Open data refers to any kind of information that can be accessible and found on the Internet. Corporates from all industries are using this type of data in order to know their customers more and better.
Managing open data allows corporates to increase data quality, monitor events and changes, and automate processes. The type, size, source, and applicability of the data can be of infinite variety.
What do we use Open Data for?
1. To improve current processes
Data quality is the first aspect we have to improve. We need to know what is the reality of our customers or potential customers in order to improve the results of our daily tasks. This is also a must before adding any complexity to our processes.
This problem is common: based on our projects, an average of 45% of insurer’s commercial customers have inaccuracies in their business activities or/and their addresses.
We are an example of this. In the image above, we can see the data we sent to the insurer when we bought a business insurance policy right after establishing our company. However, like any other business, many things have changed in only two years. The insurer has been renewing our policy without updating our data, and yet this information can be found on open data sources.
Implementing open data sources can help to update inaccuracies and outdated data in an automated way. We must know what is the reality of our customers in order to make good decisions.
1. To automate processes
Once the data we manage is adjusted to reality, process automation becomes feasible. By establishing a connection with our systems and open data sources, process automation can be applied to underwriting and renewals to reduce times and increase. A before and after example of an underwriting process for business property insurance can be seen below:
How do we know if the quality found on open data sources is good?
This is a major concern as insurers base risks and premiums are on the data they receive. The information we can find online about a business is either shared by themselves, their clients, or public institutions/business databases. The quality has to be assessed differently depending on the source and type of data.
Businesses share information on their website, social media profiles, and on their Google Business Card. One of the ways we can confirm if the data quality is good is by checking when it was published and if it matches between the different data sources. For example, if the business address we find on Google Maps, the business website, and their social media profiles are the same, then we can be assured this data point is correct and updated.
When the data is found on public registers or opinions, it often comes with the date on which the information was published, allowing us to understand if the insurer’s data is more recent or not.
But sometimes information like opinions can be fake. How can we make sure we only use verified opinions for risk assessment?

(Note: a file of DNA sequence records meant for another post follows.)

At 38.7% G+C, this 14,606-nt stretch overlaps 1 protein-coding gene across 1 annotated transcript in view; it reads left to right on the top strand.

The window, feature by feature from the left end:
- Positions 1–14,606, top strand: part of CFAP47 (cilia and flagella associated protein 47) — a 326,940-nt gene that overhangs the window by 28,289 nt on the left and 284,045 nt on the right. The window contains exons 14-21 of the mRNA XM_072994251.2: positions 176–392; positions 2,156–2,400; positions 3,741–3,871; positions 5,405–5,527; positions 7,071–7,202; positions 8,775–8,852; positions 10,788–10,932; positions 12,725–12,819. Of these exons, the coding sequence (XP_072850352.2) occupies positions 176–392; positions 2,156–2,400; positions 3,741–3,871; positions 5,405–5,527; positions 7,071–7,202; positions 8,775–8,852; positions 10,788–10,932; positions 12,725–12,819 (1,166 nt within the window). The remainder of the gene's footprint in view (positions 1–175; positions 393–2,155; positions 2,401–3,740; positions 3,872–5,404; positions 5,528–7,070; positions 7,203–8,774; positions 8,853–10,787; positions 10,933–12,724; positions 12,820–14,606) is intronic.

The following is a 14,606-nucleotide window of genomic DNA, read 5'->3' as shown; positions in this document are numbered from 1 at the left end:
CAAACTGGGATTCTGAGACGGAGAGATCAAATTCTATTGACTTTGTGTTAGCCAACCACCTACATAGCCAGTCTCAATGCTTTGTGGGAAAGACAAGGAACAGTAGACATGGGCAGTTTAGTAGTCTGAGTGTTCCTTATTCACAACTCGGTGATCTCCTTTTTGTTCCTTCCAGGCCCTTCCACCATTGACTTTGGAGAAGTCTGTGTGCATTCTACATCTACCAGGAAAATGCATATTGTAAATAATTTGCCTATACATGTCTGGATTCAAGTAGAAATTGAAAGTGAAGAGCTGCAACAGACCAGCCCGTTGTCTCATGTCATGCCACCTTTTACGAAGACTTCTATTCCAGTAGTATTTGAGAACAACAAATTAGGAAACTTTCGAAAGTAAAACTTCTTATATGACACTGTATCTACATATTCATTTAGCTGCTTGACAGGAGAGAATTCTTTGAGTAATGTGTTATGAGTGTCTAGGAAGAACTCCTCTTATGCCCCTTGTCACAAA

We know that the Internet is full of trolls and an angry customer can be the worst nightmare for a business. This may be the part that causes more doubts to insurers, but there is a way around it that we can see in the example below:
We can see on the image above that Business 1 has a higher rating than Business 2. However, it only received 7 opinions and all of them were published in only one day. Therefore, the number of opinions and dates have to be considered when giving importance to this information.
In this case, opinions will not be considered for Business 1, which means it is either a young business or clients do not like to share opinions about it. The result we will get in this comparison is that Business 2 is strong, popular, and has a good rating.
Will the commercial insurance processes become fully automated in the future?
It depends on the type of risk. I believe SME underwriting and renewals processes will become fully automated in the future as having manual tasks involved is not efficient nor profitable for such small premiums. There is a competition going on in the SME space: the insurer that manages to cut costs on these processes will be able to offer very competitive prices to their SME customers.
For bigger risks, it is a bit more complex. The size of these premiums enables the insurer to invest in HR without seeing a substantial increase in the premium. Also, an automated system is likely to commit mistakes that we can not allow in certain types of risks. The key here is to apply Machine Learning techniques and train the system to reduce errors while having human supervision. This human supervision is not only useful to prevent these mistakes but to find new ways to apply open data.
So, what should a commercial insurer start with?
In sum, the first and mandatory task we have to do in this data world is to improve what we currently have by increasing data quality. Once this is done, we can then consider adding complexity to our processes and start the path of building a more automated and efficient insurance company.
If you have any question, please feel free to leave a comment below or reach me out at firstname.lastname@example.org